Recommendations made to the European Union on Wednesday 22 December by the European Commission’s Experts Group on Trafficking in Human Beings urge the EU to provide protection for migrants, and support and assistance for victims of trafficking in measures it is developing to combat this modern-day slave trade.
Through deception, coercion or the threat or use of violence, traffickers force hundreds of thousands of women, children and men throughout the world into slavery, both in forced labour and sexual exploitation.
The report draws attention to the fact that efforts taken to prevent trafficking should include protection for regular and irregular migrants, recognising their vulnerability to trafficking, forced labour and other serious forms of exploitation.
States must ensure their immigration policies are equally beneficial for the migrant and the state. Even though the demand for migrant labour is increasing*, no major receiving country, including the UK, has ratified the 1990 United Nations Convention on the Protection of the Rights of All Migrant Workers and Their Families.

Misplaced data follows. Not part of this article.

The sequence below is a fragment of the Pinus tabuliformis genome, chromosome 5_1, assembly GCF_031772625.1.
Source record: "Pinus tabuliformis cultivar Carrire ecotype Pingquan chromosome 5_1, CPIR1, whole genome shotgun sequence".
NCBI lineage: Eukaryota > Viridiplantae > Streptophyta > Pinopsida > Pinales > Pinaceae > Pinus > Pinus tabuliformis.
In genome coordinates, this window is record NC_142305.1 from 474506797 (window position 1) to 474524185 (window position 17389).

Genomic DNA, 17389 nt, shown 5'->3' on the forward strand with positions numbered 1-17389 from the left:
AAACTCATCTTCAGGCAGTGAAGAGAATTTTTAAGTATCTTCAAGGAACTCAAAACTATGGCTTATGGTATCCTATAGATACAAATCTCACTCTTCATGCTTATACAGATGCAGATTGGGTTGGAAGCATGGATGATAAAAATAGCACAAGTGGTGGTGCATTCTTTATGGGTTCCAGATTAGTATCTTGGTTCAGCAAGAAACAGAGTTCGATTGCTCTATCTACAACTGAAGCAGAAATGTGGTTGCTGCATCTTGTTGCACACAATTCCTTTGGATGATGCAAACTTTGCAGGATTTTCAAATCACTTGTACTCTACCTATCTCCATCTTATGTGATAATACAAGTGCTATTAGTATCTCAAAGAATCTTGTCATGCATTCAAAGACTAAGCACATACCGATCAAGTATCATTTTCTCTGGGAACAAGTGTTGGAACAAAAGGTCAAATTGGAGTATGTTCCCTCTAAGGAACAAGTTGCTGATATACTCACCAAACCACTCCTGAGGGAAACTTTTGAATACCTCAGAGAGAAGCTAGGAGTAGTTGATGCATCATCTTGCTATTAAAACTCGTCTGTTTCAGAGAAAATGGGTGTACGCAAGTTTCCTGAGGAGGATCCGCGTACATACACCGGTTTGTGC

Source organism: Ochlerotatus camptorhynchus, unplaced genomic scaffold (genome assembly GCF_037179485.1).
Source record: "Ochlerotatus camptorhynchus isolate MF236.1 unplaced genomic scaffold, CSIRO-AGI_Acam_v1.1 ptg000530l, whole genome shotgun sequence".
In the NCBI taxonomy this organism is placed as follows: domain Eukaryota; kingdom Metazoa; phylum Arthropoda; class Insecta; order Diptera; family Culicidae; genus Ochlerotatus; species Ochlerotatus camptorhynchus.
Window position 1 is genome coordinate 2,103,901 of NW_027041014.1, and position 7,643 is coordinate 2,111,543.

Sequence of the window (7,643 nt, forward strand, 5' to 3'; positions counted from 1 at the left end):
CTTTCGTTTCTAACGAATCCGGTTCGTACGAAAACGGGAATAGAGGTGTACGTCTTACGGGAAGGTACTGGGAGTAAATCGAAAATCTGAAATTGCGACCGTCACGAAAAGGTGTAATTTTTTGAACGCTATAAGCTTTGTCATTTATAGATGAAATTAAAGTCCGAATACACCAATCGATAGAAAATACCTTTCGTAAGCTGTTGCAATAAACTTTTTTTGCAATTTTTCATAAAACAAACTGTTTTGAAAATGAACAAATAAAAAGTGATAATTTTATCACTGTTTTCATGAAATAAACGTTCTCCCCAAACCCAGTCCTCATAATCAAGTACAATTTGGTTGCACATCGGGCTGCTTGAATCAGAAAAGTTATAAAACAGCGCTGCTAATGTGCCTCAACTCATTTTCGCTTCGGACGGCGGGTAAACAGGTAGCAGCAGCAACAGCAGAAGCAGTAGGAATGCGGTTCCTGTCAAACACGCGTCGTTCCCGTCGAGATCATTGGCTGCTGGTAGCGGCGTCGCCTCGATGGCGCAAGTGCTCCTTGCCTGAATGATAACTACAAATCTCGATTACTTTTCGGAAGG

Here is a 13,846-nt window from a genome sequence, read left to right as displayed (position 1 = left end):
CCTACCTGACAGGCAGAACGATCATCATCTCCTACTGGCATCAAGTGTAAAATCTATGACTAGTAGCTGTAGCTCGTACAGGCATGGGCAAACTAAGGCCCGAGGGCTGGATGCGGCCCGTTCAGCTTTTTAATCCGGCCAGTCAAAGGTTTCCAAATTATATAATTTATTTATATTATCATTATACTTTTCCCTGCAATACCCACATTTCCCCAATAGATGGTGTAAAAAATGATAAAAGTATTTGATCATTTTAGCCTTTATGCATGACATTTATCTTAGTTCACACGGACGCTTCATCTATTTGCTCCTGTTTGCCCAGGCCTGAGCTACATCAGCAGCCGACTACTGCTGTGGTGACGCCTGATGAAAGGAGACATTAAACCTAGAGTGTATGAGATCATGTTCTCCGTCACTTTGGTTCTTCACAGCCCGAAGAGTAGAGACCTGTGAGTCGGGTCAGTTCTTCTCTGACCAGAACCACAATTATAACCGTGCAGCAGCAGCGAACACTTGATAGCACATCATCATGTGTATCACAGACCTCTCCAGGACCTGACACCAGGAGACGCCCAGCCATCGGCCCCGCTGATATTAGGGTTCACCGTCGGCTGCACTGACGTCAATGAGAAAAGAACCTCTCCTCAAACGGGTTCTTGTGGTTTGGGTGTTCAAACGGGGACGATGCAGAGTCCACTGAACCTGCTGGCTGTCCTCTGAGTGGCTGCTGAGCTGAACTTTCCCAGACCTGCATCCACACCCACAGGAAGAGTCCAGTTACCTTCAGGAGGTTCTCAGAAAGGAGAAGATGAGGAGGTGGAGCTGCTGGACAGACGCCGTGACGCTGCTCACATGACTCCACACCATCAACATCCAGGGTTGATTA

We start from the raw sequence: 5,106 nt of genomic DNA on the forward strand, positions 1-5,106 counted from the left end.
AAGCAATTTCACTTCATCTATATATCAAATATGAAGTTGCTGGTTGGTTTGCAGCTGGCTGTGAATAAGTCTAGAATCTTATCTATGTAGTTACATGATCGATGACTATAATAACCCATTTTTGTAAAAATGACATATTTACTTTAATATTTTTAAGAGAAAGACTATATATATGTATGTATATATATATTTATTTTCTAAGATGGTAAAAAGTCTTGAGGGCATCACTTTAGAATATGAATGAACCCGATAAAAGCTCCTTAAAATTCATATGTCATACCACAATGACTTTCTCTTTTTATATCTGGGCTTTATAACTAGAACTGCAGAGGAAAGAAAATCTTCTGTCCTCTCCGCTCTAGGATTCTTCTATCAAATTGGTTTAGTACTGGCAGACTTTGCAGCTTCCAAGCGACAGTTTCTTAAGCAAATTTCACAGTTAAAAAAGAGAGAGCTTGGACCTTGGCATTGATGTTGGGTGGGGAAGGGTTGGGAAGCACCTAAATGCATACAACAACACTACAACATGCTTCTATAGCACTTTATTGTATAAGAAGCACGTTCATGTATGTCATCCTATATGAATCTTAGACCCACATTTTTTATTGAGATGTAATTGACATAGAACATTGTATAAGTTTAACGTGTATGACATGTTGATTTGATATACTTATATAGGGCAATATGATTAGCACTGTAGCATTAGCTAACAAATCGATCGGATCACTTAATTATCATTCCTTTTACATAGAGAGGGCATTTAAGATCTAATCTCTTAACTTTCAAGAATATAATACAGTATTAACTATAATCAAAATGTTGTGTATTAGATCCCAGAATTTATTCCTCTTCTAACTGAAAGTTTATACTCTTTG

The Experts Group also urges the development of mechanisms and practices that improve identification of trafficked people and ensure recognition of them as victims of a crime. “This is particularly important as EU trafficking legislation must provide trafficked people with support and assistance on the basis of their being victims of a crime, rather than linking help to co-operation with an investigation,” Mary Cunneen said.
A key recommendation is that the EU should allow the trafficked person to stay in the country for at least three months. This ‘reflection delay’ is vital as it enables the trafficked person time to assess his or her situation and receive specialist help and support in a safe environment. It also interrupts the trafficking network, disrupting the trafficker’s this criminal trade.
Click to download thereport(Pdf 2MB)